PHIL1010 Study Guide Midterm 1
PHIL1010 Study Guide Midterm 1 Phil1010
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This 4 page Study Guide was uploaded by Carly Rothert on Friday September 30, 2016. The Study Guide belongs to Phil1010 at University of Toledo taught by Atanasova,N in Fall 2016. Since its upload, it has received 2 views. For similar materials see Introduction to Logic in PHILOSOPHY AND HUMANITIES at University of Toledo.
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Date Created: 09/30/16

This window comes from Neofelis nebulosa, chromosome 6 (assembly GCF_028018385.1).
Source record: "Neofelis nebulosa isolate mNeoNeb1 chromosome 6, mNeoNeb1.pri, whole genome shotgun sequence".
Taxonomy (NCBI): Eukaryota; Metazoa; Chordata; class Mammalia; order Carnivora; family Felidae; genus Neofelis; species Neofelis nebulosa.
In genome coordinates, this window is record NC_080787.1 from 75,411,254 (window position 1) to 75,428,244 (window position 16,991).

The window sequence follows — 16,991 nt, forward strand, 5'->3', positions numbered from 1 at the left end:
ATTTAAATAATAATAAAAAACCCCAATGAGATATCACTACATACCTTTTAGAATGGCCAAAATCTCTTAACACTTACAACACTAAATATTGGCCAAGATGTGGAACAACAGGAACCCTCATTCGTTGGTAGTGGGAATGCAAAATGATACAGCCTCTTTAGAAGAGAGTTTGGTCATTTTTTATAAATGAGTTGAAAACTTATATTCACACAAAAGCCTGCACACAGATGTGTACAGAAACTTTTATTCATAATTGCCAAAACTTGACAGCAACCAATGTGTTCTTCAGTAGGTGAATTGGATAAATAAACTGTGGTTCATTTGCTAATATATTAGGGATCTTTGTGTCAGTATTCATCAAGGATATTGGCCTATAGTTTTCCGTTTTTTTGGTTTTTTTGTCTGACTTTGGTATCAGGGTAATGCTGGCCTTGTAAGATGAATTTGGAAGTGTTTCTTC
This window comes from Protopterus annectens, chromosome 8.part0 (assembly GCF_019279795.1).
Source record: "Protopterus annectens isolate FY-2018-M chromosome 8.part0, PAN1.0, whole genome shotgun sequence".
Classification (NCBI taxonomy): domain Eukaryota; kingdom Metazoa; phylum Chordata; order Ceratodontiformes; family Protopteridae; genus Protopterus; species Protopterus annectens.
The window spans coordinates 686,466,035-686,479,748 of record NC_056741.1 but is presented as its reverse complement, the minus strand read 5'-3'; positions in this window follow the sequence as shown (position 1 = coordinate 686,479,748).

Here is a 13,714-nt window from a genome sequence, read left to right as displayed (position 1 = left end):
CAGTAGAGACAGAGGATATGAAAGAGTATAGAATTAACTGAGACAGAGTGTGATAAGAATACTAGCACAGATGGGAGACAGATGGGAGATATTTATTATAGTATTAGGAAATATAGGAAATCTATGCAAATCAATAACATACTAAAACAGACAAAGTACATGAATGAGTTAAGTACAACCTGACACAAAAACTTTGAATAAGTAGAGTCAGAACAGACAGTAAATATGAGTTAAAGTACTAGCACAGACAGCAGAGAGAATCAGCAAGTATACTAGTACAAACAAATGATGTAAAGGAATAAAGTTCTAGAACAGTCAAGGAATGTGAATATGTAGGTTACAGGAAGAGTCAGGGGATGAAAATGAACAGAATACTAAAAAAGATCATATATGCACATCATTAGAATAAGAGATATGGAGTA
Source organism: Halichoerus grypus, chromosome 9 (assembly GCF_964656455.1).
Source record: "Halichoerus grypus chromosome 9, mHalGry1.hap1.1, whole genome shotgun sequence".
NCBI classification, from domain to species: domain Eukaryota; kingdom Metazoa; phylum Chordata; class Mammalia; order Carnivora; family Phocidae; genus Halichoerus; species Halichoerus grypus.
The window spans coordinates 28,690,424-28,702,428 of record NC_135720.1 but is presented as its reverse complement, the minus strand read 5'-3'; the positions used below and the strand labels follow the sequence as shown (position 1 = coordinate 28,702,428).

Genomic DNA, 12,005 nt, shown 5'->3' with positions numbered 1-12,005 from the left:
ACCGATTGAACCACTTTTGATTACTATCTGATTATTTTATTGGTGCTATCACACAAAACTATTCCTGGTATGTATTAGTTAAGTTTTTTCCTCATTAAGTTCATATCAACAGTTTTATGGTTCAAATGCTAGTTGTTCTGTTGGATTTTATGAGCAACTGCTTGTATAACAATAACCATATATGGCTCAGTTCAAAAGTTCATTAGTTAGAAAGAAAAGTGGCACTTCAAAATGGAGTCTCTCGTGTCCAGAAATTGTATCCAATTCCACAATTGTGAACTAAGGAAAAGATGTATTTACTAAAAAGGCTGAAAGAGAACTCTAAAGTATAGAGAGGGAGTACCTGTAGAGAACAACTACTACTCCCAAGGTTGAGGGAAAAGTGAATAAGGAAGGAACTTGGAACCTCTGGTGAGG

PHIL1010 Study Guide Midterm 1 Argument: a group of statements, one or more of which (the premises) are claimed to provide support for one of the others (conclusion) Premises: statement in an argment that sets forth evidence Conclusion: statement in an argument that the premises are claimed to support or imply Deductive argument: argument incorporating the claim that it is impossible for the conclusion to be false given that the premises are true o Valid argument: argument in which it is impossible for the conclusion to be false given that the premises are true o Sound argument: a deductive argument that is valid and has all true premises Inductive argument: argument incorporating the claim that it is improbable that the conclusion is false giben that the premises are true Proposition: Categorical proposition: a proposition that relates two cclasses or categories o Subject term: the term that comes after the quantifier Quantifier: the words “all”, “no”, and “some” o Predicate term: the term that comes after the copula Copula: the words “are”, and “are not” o Quality: attribute by which it is either affirmative or negative o Quality: attribute by which it is either universal or particular o Distribution: attribute possessed by a term in the proposition if and only if the proposition makes a laim about all the members of the class denotated by the term UNIVERSAL AFFIRMATIVE: subject is distributed UNIVERSAL NEGATIVE: both subject and predicate are distributed PARTICULAR AFFIRMATIVE: nerither are distributed PARTICULAR NEGATIVE: predicate is distributed Modern Square of Opposition: a diagram that illustrates the necessary relations that prevail between the four kinds of standard-form categorical propositions as interpreted from the Boolean Standpoint o Contradictory Relation: exists between statements with logically undetermined truth values Only relation in the Modern Square Traditional Square of Opposition: diagram that illustrates the necessary relations that prevail between the four kinds of standard form categorical propositions as interpreted from the Aristotelian Standpoint o Contradictory: opposite truth value o Contrary: at least one is false (not both true) o Subcontrary: at least one is true (not both false) o Contradictory: opposite truth values o Subalternation: truth flows upward, and falsity trickles downward Aristotelian Standpoint: universal propositions about existing things have existential import o Conditionally valid statements o Open to existence o Thinks that particular propositions make a positive assertation about existence (some means existence) Boolean Standpoint: no universal propositions have existential import and they never imply the existence of things talked about o Unconditionally valid statements o Closed to existence o Thinks that particular propositions make a positive assertation about existence (some means existence) ***** when things don’t exist, neither recognizes existence Syllogism: deductive argument consisting of two premises and one conclusion Categorical syllogism: syllogism in which all three statements are categorical propositions (deductive) Standard form: o 1)Quantifer_______ Copula_______. (Major premise) o 2)Quantifier ______ Copula_______. (minor premise) o 3)Quantifier (minor term) Copula (major term). (conclusion) Major term: the predicate of the conclusion Minor term: the subject of the conclusion Middle term: term only occurring in the premises Major premise: contains major term Minor premise: contains minor term Mood: attribute that specifies what kind of statements (AEIO) make up the categorical syllogism Figure: determined by location of the two occurances of the middle term in the premises Figure 1 Figure 2 Figure 3 Figure 4 Middle Predica Predica Middle Middle Predica Predica Middle te te te te Subject Middle Subject Middle Middle Subject Middle Subject Subject Predica Subject Predica Subject Predica Subject Predica te te te te Unconditionally Valid Forms (Boolean) Figure Figure Figure Figure 1 2 3 4 AAA EAE IAI AEE EAE AEE AII IAI AII EIO OAO EIO EIO AOO EIO Conditionally Valid Forms (Aristotelian) Figur Figur Figur Figur Required e 1 e 2 e 3 e 4 condition AAI AEO AEO S exists EAO EAO AAI EAO M exists EAO AAI P exists Rules for valid syllogisms: 1. All three statements are standard-form categorical propositions. 2. The two occurrences of each term are identical. 3. Each term is used in the same sense throughout the argument. 4. The major premise is listed first, the minor premise second, and the conclusion last.
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